The constellations of Horologium and Reticulum are well stocked with galaxies and can keep you interested for hours.
This shows a nice, practically edge on spiral galaxy of about 7' in length. A nice elongated fairly bright core punctuates the centre of the object with the outer structure tightly compressed in a long cigar shaped streak. No hint of a spiral arm was visible at such an acute angle, nor was there any mottling present in the l6inch at 86x. This galaxy had a soft even glow and was quite pleasant to look at. NGC 1448 is well worth a visit. At magnitude 11 it should prove quite easy.
This shows NGC 1493, another mag 11.0 galaxy, however very different in appearance to the previous NGC 1448. This object appears in the scope at 86x as a soft luminous smudge. Though well visible, there is no prominent core, but just a slight brightening towards the centre. Larger scopes may bring out some detail in this object, but in the l6inch it remains a featureless smudge around 1.6' x 1.5' in size.
This shows NGC 1536 another seemingly semi-face on spiral galaxy that is quite compact and bright for its size. At 126x this object is dense and not as soft to look at as the previous galaxies. In Burnhams it is listed as being of mag 13.2, but I would say it is more like mag 12.0. A nice object to come upon if you're a keen galaxy hunter. I must try and find a photograph of this object just to see how tightly wound the spiral arms are. NGC 1536 is about 1.5' x 0.9' in size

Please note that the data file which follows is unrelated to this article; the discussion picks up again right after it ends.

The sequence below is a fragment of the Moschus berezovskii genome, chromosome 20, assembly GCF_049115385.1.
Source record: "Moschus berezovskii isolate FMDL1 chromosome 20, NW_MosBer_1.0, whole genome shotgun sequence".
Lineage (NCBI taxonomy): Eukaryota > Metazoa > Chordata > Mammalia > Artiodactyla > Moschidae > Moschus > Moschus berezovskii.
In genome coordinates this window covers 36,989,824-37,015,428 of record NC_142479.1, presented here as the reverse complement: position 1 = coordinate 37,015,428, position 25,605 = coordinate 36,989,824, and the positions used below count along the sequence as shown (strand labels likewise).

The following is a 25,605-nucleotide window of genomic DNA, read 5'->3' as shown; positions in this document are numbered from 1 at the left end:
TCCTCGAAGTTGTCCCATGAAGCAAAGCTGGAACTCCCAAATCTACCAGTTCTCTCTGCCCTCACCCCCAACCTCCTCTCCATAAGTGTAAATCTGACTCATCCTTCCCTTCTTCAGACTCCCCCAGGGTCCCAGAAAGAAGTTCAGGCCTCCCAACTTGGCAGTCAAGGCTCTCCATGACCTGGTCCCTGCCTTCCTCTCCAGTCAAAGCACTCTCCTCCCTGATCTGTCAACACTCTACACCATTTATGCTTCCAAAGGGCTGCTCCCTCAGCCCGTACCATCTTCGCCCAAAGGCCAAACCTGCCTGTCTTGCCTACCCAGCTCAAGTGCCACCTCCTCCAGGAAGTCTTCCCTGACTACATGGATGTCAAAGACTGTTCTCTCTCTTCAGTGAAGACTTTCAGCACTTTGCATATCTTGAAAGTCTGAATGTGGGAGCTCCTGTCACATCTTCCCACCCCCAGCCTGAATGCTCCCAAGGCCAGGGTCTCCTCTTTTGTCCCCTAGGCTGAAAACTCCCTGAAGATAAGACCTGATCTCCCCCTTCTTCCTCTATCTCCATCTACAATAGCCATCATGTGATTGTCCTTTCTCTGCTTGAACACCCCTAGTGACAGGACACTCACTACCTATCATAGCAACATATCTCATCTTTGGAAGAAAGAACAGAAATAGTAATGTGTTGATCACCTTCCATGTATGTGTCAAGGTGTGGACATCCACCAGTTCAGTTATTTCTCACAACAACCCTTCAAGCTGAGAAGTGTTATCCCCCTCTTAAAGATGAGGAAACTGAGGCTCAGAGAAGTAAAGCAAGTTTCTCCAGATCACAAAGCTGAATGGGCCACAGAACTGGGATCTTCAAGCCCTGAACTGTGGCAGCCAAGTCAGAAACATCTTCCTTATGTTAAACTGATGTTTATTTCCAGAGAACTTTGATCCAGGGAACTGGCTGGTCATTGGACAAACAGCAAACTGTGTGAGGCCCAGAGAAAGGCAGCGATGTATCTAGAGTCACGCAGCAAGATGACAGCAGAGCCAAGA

The last object featured in this article is NGC 1433 - a reasonably large, round galaxy of mag 11.0, that is practically face on. There is a bright core region visible with the hint of a central bar, which averted vision can show fairly distinctly in the l6inch at 86x. Apart from NGC 1448, I would rate this as my favourite galaxy of the four, as it can show some added detail if you observe it close enough.